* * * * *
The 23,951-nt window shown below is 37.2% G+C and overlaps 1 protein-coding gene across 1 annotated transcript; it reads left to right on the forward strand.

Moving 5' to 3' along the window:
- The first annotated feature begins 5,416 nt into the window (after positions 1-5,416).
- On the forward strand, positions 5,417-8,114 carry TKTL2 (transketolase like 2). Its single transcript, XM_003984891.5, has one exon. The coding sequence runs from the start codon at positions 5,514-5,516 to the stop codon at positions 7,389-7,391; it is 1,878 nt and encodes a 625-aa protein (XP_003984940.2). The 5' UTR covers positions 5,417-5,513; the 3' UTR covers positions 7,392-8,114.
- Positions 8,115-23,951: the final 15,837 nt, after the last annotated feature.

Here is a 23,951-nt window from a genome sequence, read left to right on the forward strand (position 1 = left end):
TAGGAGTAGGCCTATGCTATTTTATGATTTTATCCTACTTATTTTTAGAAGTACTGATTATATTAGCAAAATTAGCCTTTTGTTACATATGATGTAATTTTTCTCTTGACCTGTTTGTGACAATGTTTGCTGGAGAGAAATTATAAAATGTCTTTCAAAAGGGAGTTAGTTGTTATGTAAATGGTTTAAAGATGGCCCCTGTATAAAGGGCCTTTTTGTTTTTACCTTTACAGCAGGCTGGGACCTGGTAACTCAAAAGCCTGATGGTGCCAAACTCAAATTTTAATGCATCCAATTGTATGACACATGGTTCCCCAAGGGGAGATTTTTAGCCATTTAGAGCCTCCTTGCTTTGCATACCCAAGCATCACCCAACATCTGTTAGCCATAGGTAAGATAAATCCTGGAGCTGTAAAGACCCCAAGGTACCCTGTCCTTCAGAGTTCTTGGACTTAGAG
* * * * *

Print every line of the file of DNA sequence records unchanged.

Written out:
The 23,951-nt window shown below is 37.2% G+C and overlaps 1 protein-coding gene across 1 annotated transcript; it reads left to right on the forward strand.

Moving 5' to 3' along the window:
- The first annotated feature begins 5,416 nt into the window (after positions 1-5,416).
- On the forward strand, positions 5,417-8,114 carry TKTL2 (transketolase like 2). Its single transcript, XM_003984891.5, has one exon. The coding sequence runs from the start codon at positions 5,514-5,516 to the stop codon at positions 7,389-7,391; it is 1,878 nt and encodes a 625-aa protein (XP_003984940.2). The 5' UTR covers positions 5,417-5,513; the 3' UTR covers positions 7,392-8,114.
- Positions 8,115-23,951: the final 15,837 nt, after the last annotated feature.

Here is a 23,951-nt window from a genome sequence, read left to right on the forward strand (position 1 = left end):
TAGGAGTAGGCCTATGCTATTTTATGATTTTATCCTACTTATTTTTAGAAGTACTGATTATATTAGCAAAATTAGCCTTTTGTTACATATGATGTAATTTTTCTCTTGACCTGTTTGTGACAATGTTTGCTGGAGAGAAATTATAAAATGTCTTTCAAAAGGGAGTTAGTTGTTATGTAAATGGTTTAAAGATGGCCCCTGTATAAAGGGCCTTTTTGTTTTTACCTTTACAGCAGGCTGGGACCTGGTAACTCAAAAGCCTGATGGTGCCAAACTCAAATTTTAATGCATCCAATTGTATGACACATGGTTCCCCAAGGGGAGATTTTTAGCCATTTAGAGCCTCCTTGCTTTGCATACCCAAGCATCACCCAACATCTGTTAGCCATAGGTAAGATAAATCCTGGAGCTGTAAAGACCCCAAGGTACCCTGTCCTTCAGAGTTCTTGGACTTAGAG